A few of the newest ATV winch offerings that caught my attention include the MILE MARKER VMX 2.5 ATV winch. This 2,500-pound-capacity model is the world’s first variable-speed ATV winch, enabling precision line retrieval speed for the ultimate control and safety. The gear train is composed of heat-treated steel and the electric motor is waterproof.
From WARN POWERSPORTS comes the XT-SERIES winches, with pulling capacities of 1,500, 2,500 and 3,000 pounds. The Warn XT-series winches come standard with synthetic line, which is much easier to handle than cable.
The XT30, the flagship of the XT-series, has a wireless control system.
The 4,000-pound-capacity Warn RT40, another new ATV winch, has wire rope and is designed specifically for today’s heavier UTVs and side-by-sides. Also new is the stand-alone Warn Wireless Control System that will work with any Warn Powersports winch with a contactor.
For those who have multiple-passenger or heavily loaded UTVs, the RAMSEY HONCHO 5000 offers the most pulling power in a compact package. With 60 feet of cable and 21/2 tons of pulling power, it can easily get the biggest UTV or side-by-side out of a bad stuck. Its limited lifetime warranty is also quite attractive.
I base winch selection for pickups and SUVs on the hunting rig’s “Gross Vehicle Weight Rating” (GVWR), which is the weight of the truck and its maximum payload capacity noted on the vehicle’s door tag or in the specifications pages of the owner’s manual.
When a vehicle gets stuck in mud, the tires dig down. That creates a step the tires must get up and over before the truck can move again. So that winch literally needs the power to both lift and pull a vehicle that’s bogged down in mud, sand or snow. Hence my criteria in using the vehicle’s fully loaded weight as the basis for choosing the right winch.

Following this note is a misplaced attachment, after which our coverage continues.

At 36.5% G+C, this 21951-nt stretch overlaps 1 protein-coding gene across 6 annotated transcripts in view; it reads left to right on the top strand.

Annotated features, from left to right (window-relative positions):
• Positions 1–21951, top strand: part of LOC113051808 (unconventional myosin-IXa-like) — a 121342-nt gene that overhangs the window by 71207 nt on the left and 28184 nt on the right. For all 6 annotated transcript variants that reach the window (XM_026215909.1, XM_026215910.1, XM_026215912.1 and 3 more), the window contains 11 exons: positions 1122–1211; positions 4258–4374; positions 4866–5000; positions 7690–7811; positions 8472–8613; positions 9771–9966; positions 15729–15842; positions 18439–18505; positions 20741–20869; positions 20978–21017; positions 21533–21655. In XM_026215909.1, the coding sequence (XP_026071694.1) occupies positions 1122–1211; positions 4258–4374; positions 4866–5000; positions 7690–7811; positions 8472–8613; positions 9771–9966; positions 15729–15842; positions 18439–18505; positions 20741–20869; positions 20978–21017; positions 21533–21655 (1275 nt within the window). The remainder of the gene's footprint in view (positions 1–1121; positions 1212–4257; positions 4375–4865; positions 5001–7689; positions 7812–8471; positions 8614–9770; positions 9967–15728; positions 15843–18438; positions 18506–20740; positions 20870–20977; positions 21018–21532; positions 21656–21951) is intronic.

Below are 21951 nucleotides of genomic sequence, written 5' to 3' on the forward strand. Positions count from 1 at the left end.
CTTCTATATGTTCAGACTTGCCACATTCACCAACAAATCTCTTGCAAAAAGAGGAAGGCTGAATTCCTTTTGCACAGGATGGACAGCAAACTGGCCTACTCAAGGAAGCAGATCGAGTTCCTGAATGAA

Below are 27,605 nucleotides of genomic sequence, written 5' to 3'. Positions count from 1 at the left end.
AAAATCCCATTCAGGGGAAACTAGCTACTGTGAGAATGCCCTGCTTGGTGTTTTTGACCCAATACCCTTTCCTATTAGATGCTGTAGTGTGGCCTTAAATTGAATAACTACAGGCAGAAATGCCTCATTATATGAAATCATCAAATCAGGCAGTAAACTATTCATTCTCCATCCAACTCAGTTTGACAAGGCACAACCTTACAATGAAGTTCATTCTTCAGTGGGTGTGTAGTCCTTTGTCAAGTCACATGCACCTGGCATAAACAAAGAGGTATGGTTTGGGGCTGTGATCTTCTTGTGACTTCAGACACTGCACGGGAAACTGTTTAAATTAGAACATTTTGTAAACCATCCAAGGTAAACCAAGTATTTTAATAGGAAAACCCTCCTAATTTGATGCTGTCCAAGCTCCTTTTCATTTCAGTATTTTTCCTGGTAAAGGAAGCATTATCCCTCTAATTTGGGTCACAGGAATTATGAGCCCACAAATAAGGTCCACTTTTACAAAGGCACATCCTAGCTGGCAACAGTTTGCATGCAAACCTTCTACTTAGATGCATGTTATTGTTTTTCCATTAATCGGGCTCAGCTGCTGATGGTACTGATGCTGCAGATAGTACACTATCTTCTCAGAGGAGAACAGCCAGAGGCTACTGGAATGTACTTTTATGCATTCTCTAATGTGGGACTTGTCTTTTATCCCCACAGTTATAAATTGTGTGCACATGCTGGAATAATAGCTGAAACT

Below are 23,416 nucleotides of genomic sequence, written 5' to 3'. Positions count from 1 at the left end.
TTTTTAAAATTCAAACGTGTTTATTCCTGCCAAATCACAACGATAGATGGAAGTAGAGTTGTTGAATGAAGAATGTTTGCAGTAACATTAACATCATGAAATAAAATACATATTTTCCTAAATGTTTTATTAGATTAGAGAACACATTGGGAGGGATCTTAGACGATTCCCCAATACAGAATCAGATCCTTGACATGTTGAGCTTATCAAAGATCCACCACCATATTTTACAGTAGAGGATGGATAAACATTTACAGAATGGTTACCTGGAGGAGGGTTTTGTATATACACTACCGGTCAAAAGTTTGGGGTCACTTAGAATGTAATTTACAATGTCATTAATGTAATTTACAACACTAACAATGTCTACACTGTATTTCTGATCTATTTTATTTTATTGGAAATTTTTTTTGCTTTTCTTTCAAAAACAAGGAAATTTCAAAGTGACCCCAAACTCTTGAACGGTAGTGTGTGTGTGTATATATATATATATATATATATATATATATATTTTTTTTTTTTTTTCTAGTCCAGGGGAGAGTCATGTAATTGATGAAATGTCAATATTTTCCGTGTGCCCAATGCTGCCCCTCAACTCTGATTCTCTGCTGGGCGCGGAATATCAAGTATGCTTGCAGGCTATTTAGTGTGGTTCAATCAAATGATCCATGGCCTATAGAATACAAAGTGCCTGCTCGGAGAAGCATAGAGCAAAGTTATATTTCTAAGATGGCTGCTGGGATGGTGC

I take the GVWR and multiply it by 1.25. For example, a 2008 GMC Sierra Crew Cab 4×4 has a GV WR around 7,300 pounds. Multi plying GVWR by 1.25 comes to 9,125. So that means a winch with 9,000 pound capacity would work fine for most situations.
For you Ford lovers, a winch for a new F-250 Super Duty Diesel 4×4 Crew Cab, which has a 10,000-pound GVWR, should have a pulling capacity of 12,500 pounds. Likewise, a Toyota FJ Cruiser (5,600 pounds GVWR), a 7,000-pound¬capacity model would suffice, and a winch rated for 6,000 pounds would be fine for a rig such as the Jeep Wrangler.
Speaking of fine winches, here are some new models that might be just the ticket for your truck or SUV:
The RAMSEY PATRIOT 9500UT is a 5.5 hp planetary-style winch that delivers 9,500 pounds of pulling power from the first layer—and the clutch engages automatically when operated by the Ramsey wireless remote control. That’s an industry first.
Another cool winch is the innovative WARN POWERPLANT DUAL FORCE winch system that integrates a high-volume, state-of-the-art air compressor mounted just above the cable drum and uses the 4.6 hp, 12-volt winch motor to power the compressor head. So, not only do you have a big winch, you also have a big air compressor at your service.
MILE MARKER’S SX9.5 and SX12 are identical-looking low-profile, heavy-duty winches that feature the latest in electronic circuitry, with external LED display to keep the operator informed of how the winch is operating. The SX9.5 is rated for 9,500 pounds, while the SX12 is rated to pull 12,000 pounds. Inside each there’s a strong planetary gear system, and both come with keyless remote operation so you never have to be in harm’s way during the winching process.